Post-khilafah ruling class: much ado about no substance

Empowering Weak & Oppressed

Abu Dharr

Dhu al-Hijjah 16, 1433 2012-11-01

Opinion

by Abu Dharr (Opinion, Crescent International Vol. 41, No. 9, Dhu al-Hijjah, 1433)

Once King Muawiyah had usurped the Khilafah, the issue of power and authority was gradually removed from Muslim consciousness and Islam reduced to mere rituals. The sorry state of Muslim rulers today is the direct result.

Muslims — and many of them are not conscious of this — have morphed throughout the 14 centuries into a stilted formulary two billion people on earth. In this stretch of time rituals became customs, customs became traditions, and the grand sum of rituals, customs, and traditions now substitutes for the Islamic religion. All this began when power corrupted the highest office in the Ummah with King Mu‘awiyah usurping power; and from there on the bloody trickle-down effect of power usurpation finally ended up without any power from our governments’ heads to our governments’ toes. The silence of the Muslim lambs is horrifying concerning this dislocation of power: from the clean conscience and the cordial characters of the rulers in the first 30 years after the Prophet (pbuh) to the bloody hands and vicious figures of the majority of rulers throughout the centuries, starting with Kings Mu‘awiyah and Yazid and still continuing to today’s Saudi kings and all their financial soulmates from monarch to president.

Like all leaders who are megalomaniacs they [Ummayad and ‘Abbasid kings] were interested in expansionism, wealth, and dictating their orders. They were not, contrary to the public impression borne of ignorance, interested in spreading the din of the Prophet (pbuh). They did not spread Islam in Arabia itself; why would they be interested in spreading it outside of Arabia?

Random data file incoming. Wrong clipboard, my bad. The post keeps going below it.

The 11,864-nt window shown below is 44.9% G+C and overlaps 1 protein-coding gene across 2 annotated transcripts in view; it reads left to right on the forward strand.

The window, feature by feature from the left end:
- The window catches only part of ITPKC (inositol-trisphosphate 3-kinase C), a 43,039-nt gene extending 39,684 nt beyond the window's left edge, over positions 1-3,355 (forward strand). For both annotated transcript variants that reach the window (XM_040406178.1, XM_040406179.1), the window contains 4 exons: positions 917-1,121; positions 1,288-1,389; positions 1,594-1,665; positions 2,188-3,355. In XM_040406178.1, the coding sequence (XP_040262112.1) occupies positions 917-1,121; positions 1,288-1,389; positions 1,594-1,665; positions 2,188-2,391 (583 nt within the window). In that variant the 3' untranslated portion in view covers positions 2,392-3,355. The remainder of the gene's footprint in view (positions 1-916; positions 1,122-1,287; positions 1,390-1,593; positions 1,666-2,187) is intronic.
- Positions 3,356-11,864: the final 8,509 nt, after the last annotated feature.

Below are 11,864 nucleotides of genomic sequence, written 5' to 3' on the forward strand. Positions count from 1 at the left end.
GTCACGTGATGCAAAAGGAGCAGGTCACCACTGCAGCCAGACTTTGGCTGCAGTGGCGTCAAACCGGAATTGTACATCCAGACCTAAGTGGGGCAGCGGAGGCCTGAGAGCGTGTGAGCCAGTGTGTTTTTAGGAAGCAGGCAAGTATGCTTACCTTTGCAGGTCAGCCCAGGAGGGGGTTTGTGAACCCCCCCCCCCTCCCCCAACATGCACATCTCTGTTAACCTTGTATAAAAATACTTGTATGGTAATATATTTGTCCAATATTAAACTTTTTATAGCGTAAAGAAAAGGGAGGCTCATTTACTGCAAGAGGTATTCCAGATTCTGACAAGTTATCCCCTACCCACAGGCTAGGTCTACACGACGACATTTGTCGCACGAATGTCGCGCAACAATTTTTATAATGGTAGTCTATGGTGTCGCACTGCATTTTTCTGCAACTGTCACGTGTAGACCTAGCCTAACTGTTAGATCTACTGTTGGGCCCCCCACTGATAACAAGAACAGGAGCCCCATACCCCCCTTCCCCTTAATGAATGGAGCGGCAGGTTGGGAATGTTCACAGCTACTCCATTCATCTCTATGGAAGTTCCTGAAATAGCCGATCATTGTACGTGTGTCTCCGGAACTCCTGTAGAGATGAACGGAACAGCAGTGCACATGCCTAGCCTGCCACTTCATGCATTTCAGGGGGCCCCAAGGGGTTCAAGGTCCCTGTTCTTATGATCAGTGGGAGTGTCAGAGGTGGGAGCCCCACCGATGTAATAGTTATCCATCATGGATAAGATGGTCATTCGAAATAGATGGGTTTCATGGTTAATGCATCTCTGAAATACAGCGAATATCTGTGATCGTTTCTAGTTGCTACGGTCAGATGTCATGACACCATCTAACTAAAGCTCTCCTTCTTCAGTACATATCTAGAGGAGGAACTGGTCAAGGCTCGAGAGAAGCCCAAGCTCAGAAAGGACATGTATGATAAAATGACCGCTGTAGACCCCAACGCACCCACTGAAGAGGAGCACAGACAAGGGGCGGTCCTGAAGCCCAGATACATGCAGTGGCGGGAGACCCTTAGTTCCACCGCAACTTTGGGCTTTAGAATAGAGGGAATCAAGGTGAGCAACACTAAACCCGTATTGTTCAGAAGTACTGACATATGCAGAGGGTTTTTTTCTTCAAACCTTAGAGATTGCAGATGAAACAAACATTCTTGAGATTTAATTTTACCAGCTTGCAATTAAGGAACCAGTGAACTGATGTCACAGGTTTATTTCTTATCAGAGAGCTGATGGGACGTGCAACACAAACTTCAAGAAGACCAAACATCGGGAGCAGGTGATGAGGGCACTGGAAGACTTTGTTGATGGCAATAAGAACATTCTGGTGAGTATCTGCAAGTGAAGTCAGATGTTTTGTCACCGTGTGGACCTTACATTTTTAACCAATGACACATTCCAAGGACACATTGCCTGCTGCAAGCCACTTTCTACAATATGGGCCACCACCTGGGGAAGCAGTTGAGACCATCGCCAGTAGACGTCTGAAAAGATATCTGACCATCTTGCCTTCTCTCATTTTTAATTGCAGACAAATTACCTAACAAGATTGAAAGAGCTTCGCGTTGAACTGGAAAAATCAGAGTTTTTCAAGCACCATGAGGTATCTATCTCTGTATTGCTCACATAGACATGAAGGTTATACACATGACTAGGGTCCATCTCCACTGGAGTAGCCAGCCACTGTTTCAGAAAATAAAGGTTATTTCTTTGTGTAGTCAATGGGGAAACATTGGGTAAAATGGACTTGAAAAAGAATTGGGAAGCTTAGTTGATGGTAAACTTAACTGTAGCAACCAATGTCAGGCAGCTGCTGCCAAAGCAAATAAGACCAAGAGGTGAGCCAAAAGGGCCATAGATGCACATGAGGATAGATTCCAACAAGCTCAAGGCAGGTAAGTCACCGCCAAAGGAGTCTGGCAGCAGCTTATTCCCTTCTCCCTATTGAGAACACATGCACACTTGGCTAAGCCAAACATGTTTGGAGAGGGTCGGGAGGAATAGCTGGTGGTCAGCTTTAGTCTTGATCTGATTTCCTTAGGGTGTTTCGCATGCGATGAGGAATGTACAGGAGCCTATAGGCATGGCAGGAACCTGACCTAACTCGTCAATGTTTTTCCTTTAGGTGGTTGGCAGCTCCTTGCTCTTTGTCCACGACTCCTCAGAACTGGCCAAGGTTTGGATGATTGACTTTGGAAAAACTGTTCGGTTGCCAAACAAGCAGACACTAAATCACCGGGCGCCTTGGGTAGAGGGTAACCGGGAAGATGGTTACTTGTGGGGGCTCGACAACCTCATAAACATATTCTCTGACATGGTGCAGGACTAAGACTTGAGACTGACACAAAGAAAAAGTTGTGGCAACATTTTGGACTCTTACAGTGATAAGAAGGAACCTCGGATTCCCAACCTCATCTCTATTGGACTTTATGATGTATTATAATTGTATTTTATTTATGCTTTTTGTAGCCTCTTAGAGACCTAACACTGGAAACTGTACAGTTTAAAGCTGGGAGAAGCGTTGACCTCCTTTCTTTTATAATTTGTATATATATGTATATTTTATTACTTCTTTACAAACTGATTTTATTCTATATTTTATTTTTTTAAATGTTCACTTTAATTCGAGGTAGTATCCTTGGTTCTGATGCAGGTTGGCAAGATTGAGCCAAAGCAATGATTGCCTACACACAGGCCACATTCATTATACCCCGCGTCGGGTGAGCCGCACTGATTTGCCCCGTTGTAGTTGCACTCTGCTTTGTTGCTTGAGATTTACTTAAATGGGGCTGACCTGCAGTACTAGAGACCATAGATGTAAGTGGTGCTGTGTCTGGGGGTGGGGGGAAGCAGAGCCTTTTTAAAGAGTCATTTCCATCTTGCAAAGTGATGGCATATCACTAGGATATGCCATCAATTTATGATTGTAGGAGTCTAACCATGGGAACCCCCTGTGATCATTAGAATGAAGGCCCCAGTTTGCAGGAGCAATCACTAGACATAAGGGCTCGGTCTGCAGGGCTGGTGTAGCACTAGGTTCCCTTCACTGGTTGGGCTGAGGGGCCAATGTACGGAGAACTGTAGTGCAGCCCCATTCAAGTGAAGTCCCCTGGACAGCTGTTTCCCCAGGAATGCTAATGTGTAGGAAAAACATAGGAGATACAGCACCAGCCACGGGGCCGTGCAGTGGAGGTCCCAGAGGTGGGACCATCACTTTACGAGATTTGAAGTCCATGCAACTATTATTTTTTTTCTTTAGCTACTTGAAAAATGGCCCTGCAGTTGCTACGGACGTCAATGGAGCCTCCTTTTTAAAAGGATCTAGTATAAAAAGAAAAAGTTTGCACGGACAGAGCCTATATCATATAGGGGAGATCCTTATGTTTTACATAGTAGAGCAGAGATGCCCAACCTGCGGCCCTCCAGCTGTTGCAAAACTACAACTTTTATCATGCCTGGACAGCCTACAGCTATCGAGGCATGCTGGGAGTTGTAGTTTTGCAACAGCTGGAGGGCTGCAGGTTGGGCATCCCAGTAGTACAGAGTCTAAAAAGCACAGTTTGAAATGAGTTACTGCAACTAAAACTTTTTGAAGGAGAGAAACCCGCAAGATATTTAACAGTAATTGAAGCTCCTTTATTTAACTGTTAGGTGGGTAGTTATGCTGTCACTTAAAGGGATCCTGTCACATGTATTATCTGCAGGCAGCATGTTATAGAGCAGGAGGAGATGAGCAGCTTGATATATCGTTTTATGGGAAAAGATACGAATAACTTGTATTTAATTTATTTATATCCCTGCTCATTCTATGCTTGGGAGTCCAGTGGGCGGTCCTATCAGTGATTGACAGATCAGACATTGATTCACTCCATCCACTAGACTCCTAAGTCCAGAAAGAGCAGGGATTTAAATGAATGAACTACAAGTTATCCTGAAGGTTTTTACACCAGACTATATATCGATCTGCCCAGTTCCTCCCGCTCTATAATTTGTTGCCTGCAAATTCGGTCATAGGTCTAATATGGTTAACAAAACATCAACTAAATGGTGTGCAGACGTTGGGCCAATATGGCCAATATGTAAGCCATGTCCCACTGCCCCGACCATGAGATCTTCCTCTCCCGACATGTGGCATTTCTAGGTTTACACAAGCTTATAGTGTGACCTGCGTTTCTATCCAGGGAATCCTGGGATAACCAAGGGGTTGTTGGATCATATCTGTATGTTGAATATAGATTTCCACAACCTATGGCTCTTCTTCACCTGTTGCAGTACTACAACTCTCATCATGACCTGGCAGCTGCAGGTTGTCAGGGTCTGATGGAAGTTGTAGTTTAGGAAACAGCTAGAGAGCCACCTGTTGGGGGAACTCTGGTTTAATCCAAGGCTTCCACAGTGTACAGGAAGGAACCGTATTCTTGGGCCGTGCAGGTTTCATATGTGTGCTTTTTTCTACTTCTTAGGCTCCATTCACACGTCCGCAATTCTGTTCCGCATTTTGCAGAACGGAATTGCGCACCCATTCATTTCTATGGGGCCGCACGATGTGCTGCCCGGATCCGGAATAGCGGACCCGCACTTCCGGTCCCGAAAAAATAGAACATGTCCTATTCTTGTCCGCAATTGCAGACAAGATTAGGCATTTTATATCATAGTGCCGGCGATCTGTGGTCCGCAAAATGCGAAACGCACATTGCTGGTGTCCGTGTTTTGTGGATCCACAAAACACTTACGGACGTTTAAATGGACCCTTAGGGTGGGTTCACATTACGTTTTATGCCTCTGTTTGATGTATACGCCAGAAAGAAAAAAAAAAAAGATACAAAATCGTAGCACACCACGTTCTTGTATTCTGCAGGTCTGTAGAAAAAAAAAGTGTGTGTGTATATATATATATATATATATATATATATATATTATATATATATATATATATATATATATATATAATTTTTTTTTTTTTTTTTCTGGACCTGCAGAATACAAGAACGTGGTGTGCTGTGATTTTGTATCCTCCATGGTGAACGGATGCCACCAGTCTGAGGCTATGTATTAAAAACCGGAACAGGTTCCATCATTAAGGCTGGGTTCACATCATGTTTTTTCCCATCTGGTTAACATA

The millennial accretion and drift of a watered-down Islam has made it very difficult to open up this issue without some hyper-traditionalist Muslims feeling offended. The issue of power, authority, and decision-making has been excluded from any definition of Islam or iman! So when someone wants to flip the switch on these types of hardcore traditional Muslims they feel aggravated and incensed: how dare you interpose issues of power and politics into Islam!? Their muscular knee-jerk psychology is paralleled by their feeble and ad lib rationality. What do we do here? Do we abide by their ignorance? Or do we open up this subject and try to couch it in terms that will not inflame their inherited assumptions about a history that the Muslims themselves, outside of power circles, never wrote? We shall attempt to walk through this emotional minefield, trying hard not to explode their sensitivities.

Let us say that the decision-makers in the Umayyad and ‘Abbasid ancestry regimes were acting like all decision-makers who were intoxicated with power. We know that many Muslims are familiar with being intoxicated with alcohol but they are not at all familiar with those who are intoxicated with power. This demonstrates our point above quite clearly. But let us go on. The war criminals who were responsible for the massacre at Karbala, the catapulting of the Ka‘bah, the rape of hundreds or thousands of Muslim women in Madinah in the first Umayyad ruling class were certainly capable of behaving like the Mongols and the Crusaders in their crimes against humanity… were they not? The moral character of the khulafa’ did not transfer to the rulers after the khulafa’. Therefore, we (Sunnis and Shi‘is) should never call Mu‘awiyah, Yazid, et al. “khulafa”. Like all leaders who are megalomaniacs they were interested in expansionism, wealth, and dictating their orders. They were not, contrary to the public impression borne of ignorance, interested in spreading the din of the Prophet (pbuh). They did not spread Islam in Arabia itself; why would they be interested in spreading it outside of Arabia? They were cutting it down in Arabia as attested to by their brutality and bloodshed against Sahabis and Ahl al-Bayt personalities and parties that did not toe the official line.